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A truly magnificent accomplishment – Salman Akhtar has achieved his century! Tales of Transformation: A Life in Psychotherapy and Psychoanalysis is Dr Akhtar’s one hundredth book and contains one hundred inspirational stories taken from throughout his working life. Written in his inimitable style, the book is a treasure trove for anyone with an interest in psychoanalysis.
Produced to an exceptional standard with 36 black and white photographs and 9 block colour pages.
Large Format Paperback, e-Book, Print & e-Book
One hundred and one tales to mark Salman Akhtar’s one hundredth book! Divided into eight informative parts – Dr Akhtar’s journey to psychoanalysis; the lessons he learned from his teachers, supervisors, and mentors; the teachings from his peers and colleagues; the benefits of clinical work; the impact of cultural difference; insights gained from students, supervisees, and audiences; his experiences of writing, editing, and publishing; and advice for those about to take their first steps – each section is packed full of incredible advice lightly given in a series of engaging anecdotes.
These ‘tales’ include Akhtar’s experiences as a humble candidate soaking in psychoanalytic knowledge, awestruck beginner watching psychoanalytic glitterati from afar, young analyst engaged in clever banter with his peers, thoughtful clinician, industrious writer, funny colleague, soulful poet, and, above all, a human being vulnerable to mistakes, biases, and sundry follies of his own.
Tales of Transformation: A Life in Psychotherapy and Psychoanalysis is the perfect book for trainees, practising clinicians, and all those with an interest in the subject. Buy your copy and enjoy the storytelling genius of this lyrical and poetic psychoanalyst!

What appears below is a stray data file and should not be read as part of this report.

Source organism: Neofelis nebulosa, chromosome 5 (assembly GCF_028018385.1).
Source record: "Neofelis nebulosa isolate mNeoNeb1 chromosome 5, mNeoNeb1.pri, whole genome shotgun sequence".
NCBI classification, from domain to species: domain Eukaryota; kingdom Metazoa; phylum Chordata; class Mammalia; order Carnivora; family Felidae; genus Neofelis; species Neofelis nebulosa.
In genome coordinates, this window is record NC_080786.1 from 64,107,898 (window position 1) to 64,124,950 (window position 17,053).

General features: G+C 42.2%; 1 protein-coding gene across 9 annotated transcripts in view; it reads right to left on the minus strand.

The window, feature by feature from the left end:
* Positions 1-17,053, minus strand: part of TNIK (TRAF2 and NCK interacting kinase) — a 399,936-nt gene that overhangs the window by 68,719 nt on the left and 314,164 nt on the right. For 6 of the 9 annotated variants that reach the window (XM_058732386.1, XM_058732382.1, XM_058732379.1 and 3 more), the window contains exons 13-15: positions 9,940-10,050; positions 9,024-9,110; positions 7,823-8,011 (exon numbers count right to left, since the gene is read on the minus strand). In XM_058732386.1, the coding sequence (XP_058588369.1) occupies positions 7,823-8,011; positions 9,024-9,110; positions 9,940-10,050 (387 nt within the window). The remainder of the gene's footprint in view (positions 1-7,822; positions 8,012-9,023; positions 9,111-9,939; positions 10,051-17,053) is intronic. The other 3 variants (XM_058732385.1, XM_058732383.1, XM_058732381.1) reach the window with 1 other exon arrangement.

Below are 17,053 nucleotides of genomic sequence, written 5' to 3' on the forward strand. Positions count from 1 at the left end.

Salman Akhtar, MD, is Professor of Psychiatry at Jefferson Medical College and a Training and Supervising Analyst at the Psychoanalytic Center of Philadelphia. He has served on the editorial boards of The International Journal of Psychoanalysis, the Journal of the American Psychoanalytic Association, and the Psychoanalytic Quarterly. His nearly 400 publications include 99 books, of which the following 20 are solo-authored: Broken Structures (1992), Quest for Answers (1995), Inner Torment (1999), Immigration and Identity (1999), New Clinical Realms (2003), Objects of Our Desire (2005), Regarding Others (2007), Turning Points in Dynamic Psychotherapy (2009), The Damaged Core (2009), Comprehensive Dictionary of Psychoanalysis (2009), Immigration and Acculturation (2011), Matters of Life and Death (2011), The Book of Emotions (2012), Psychoanalytic Listening (2013), Good Stuff (2013), Sources of Suffering (2014), No Holds Barred (2016), A Web of Sorrow (2017), Mind, Culture, and Global Unrest (2018), and Silent Virtues (2019).
Dr Akhtar has delivered many prestigious invited lectures including a Plenary Address at the 2nd International Congress of the International Society for the Study of Personality Disorders in Oslo, Norway (1991), an Invited Plenary Paper at the 2nd International Margaret S. Mahler Symposium in Cologne, Germany (1993), an Invited Plenary Paper at the Rencontre Franco-Americaine de Psychanalyse meeting in Paris, France (1994), a Keynote Address at the 43rd IPA Congress in Rio de Janiero, Brazil (2005), the Plenary Address at the 150th Freud Birthday Celebration sponsored by the Dutch Psychoanalytic Society and the Embassy of Austria in Leiden, Holland (2006), and the Inaugural Address at the first IPA-Asia Congress in Beijing, China (2010).
Dr Akhtar is the recipient of numerous awards including the American Psychoanalytic Association’s Edith Sabshin Award (2000), Columbia University’s Robert Liebert Award for Distinguished Contributions to Applied Psychoanalysis (2004), the American Psychiatric Association’s Kun Po Soo Award (2004) and Irma Bland Award for being the Outstanding Teacher of Psychiatric Residents in the country (2005). He received the highly prestigious Sigourney Award (2012) for distinguished contributions to psychoanalysis. In 2103, he gave the Commencement Address at graduation ceremonies of the Smith College School of Social Work in Northampton, MA.